Excerpt from Guardian of The Horizon by Elizabeth Peters, plus links to reviews, author biography & more

Summary |  Excerpt |  Reviews |  Beyond the Book |  Readalikes |  Genres & Themes |  Author Bio

Guardian of The Horizon

By Elizabeth Peters

Guardian of The Horizon
  • Critics' Opinion:

    Readers' Opinion:

  • Hardcover: Mar 2004,
    416 pages.
    Paperback: Apr 2005,
    416 pages.

    Publication Information

  • Rate this book


Book Reviewed by:
BookBrowse Review Team

Buy This Book

About this Book

Print Excerpt


David, his best friend, closely resembled him, with his bronzed complexion, curly black hair, and long-fringed dark eyes. We were not certain of David’s precise age; he was Abdullah’s grandson, but his mother and father had been estranged from the old man and David had worked for a notorious forger of antiquities in Luxor until we freed him from virtual slavery. He was, I thought, a year or two older than Ramses.

Nefret, our adopted daughter, was the third member of the youthful triumvirate. Golden fair instead of dark, open and candid instead of secretive, she and her foster brother could not have been more unlike. Her upbringing had been even more extraordinary than his or David’s, for she had been raised from birth to the age of thirteen in a remote oasis in the Western Desert,where the old religion of Egypt was still practiced. We had gone there a decade ago, at considerable risk to ourselves, in search of her parents, who had vanished into the desert, and we had no idea she existed until that unforgettable night when she appeared before us in the robes of a high priestess of Isis, her gold-red hair and rose-white complexion unmistakable evidence of her ancestry. I often wondered if she ever thought of those strange days, and of Tarek, prince of the Holy Mountain, who had risked his life and throne to help us get her back to England. She never spoke of him. Perhaps I ought to be worrying about her too.

I knew why David’s dark eyes were so sad and his face so somber; he had become engaged this past winter to Emerson’s niece Lia and saw less of her than a lover’s heart desired. Lia’s parents had been won over to the match with some difficulty, for David was a purebred Egyptian, and narrow-minded English society frowned on such alliances. I was thinking seriously of going to Yorkshire for a time, to visit Walter and Evelyn, Lia’s parents, and have one of my little talks with them.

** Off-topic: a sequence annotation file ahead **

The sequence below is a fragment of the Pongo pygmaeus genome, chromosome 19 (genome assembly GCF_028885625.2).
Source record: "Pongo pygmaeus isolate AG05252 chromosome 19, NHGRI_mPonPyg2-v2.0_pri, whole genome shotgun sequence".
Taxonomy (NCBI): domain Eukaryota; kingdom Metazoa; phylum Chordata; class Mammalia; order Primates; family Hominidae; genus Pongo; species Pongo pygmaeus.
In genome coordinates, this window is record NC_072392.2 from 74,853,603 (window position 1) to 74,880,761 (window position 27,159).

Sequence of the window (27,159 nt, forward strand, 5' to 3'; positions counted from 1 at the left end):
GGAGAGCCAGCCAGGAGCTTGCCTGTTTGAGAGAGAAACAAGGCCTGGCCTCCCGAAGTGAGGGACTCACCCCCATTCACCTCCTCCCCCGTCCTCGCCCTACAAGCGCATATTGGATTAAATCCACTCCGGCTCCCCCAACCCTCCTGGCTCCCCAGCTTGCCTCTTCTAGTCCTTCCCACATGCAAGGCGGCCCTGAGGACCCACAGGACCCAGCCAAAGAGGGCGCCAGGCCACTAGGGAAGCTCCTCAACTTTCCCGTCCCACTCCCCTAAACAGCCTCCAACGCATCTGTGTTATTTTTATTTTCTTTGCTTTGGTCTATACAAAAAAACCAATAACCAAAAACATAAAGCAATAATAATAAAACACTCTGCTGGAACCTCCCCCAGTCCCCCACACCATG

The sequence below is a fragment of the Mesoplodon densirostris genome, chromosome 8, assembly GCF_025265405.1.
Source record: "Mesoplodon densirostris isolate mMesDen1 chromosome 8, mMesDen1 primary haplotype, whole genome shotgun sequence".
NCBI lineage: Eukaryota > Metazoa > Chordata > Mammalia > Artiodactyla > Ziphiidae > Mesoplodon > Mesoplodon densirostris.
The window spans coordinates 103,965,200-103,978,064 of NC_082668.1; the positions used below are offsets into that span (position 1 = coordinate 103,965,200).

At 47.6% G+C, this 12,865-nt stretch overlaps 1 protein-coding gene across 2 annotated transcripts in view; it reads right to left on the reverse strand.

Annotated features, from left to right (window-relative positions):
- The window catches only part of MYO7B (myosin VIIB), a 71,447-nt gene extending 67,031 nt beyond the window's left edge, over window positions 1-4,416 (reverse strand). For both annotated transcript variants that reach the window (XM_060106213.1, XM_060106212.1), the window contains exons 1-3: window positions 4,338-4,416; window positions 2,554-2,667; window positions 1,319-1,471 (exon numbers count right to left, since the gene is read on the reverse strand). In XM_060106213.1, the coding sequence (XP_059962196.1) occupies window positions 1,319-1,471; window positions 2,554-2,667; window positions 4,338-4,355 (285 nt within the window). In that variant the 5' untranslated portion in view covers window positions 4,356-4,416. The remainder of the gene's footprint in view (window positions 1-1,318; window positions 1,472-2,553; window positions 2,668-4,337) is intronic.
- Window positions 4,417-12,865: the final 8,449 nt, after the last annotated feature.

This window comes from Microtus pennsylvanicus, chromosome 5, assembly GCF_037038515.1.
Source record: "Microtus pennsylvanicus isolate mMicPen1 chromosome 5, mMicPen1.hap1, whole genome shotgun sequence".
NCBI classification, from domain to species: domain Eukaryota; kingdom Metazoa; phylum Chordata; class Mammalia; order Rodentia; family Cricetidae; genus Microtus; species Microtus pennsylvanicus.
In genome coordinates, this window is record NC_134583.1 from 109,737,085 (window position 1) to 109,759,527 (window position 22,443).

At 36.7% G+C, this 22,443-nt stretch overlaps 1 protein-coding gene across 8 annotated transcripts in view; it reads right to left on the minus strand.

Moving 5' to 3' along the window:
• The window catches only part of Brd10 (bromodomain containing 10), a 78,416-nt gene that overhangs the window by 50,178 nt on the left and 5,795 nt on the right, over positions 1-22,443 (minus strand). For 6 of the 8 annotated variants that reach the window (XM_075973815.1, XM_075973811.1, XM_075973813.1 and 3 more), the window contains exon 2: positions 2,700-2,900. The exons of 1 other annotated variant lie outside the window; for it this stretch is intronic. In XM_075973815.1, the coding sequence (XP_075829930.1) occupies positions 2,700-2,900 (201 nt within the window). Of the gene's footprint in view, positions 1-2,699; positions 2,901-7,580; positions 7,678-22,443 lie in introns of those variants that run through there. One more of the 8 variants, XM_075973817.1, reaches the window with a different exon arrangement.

Nefret’s cat, Horus, did his best to trip Ramses up when they came into the room together, but since Ramses was familiar with the cat’s nasty tricks, he was nimble enough to avoid him. Horus detested everybody except Nefret, and everybody except Nefret detested him. It was impossible to discipline the evil-minded beast, however, since Nefret always took his part. After an insolent survey of the room, Horus settled down at her feet.

Emerson was the last to join us. He had been working on his excavation report, as his ink-speckled shirt and stained fingers testified. "Where is tea?" he demanded.

"It will be in shortly. Come and sit down," Nefret said, taking his arm. She was the brightest spot in the room, with the lights shining on her golden head and smiling face. Emerson loved to have her fuss over him (goodness knows he got little fussing from me these days), and his dour face softened as she settled him in a comfortable chair and pulled up a hassock for his feet. Ramses watched the pretty scene with a particularly blank expression; he waited until Nefret had settled onto the arm of Emerson’s chair before joining David on the settee, where they sat like matching painted statues. Was it perhaps the uncertainty of our future plans that made my son look as gloomy as his love-struck friend?